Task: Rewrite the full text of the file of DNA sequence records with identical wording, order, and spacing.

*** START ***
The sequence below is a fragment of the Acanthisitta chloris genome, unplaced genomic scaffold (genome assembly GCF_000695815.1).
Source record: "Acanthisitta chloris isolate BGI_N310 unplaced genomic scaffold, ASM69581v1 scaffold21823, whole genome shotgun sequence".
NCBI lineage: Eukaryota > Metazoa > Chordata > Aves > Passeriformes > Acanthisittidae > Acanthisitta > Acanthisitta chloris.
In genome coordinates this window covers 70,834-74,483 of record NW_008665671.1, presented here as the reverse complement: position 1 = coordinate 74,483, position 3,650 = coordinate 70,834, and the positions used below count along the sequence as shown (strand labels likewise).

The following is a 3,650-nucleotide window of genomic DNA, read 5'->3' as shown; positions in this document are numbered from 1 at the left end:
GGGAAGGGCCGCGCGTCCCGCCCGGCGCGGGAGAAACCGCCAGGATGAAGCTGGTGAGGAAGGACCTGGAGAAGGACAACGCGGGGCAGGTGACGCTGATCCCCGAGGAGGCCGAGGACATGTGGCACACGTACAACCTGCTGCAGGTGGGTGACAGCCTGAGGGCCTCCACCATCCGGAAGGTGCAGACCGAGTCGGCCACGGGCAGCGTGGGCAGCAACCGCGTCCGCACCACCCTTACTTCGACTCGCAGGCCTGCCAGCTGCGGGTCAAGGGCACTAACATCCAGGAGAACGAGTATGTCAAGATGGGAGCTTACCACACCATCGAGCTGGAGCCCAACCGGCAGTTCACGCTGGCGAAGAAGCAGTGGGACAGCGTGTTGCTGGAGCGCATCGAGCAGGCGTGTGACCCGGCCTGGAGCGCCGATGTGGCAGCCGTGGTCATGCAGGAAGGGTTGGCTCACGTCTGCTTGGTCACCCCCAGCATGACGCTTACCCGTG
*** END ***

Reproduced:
The sequence below is a fragment of the Acanthisitta chloris genome, unplaced genomic scaffold (genome assembly GCF_000695815.1).
Source record: "Acanthisitta chloris isolate BGI_N310 unplaced genomic scaffold, ASM69581v1 scaffold21823, whole genome shotgun sequence".
NCBI lineage: Eukaryota > Metazoa > Chordata > Aves > Passeriformes > Acanthisittidae > Acanthisitta > Acanthisitta chloris.
In genome coordinates this window covers 70,834-74,483 of record NW_008665671.1, presented here as the reverse complement: position 1 = coordinate 74,483, position 3,650 = coordinate 70,834, and the positions used below count along the sequence as shown (strand labels likewise).

The following is a 3,650-nucleotide window of genomic DNA, read 5'->3' as shown; positions in this document are numbered from 1 at the left end:
GGGAAGGGCCGCGCGTCCCGCCCGGCGCGGGAGAAACCGCCAGGATGAAGCTGGTGAGGAAGGACCTGGAGAAGGACAACGCGGGGCAGGTGACGCTGATCCCCGAGGAGGCCGAGGACATGTGGCACACGTACAACCTGCTGCAGGTGGGTGACAGCCTGAGGGCCTCCACCATCCGGAAGGTGCAGACCGAGTCGGCCACGGGCAGCGTGGGCAGCAACCGCGTCCGCACCACCCTTACTTCGACTCGCAGGCCTGCCAGCTGCGGGTCAAGGGCACTAACATCCAGGAGAACGAGTATGTCAAGATGGGAGCTTACCACACCATCGAGCTGGAGCCCAACCGGCAGTTCACGCTGGCGAAGAAGCAGTGGGACAGCGTGTTGCTGGAGCGCATCGAGCAGGCGTGTGACCCGGCCTGGAGCGCCGATGTGGCAGCCGTGGTCATGCAGGAAGGGTTGGCTCACGTCTGCTTGGTCACCCCCAGCATGACGCTTACCCGTG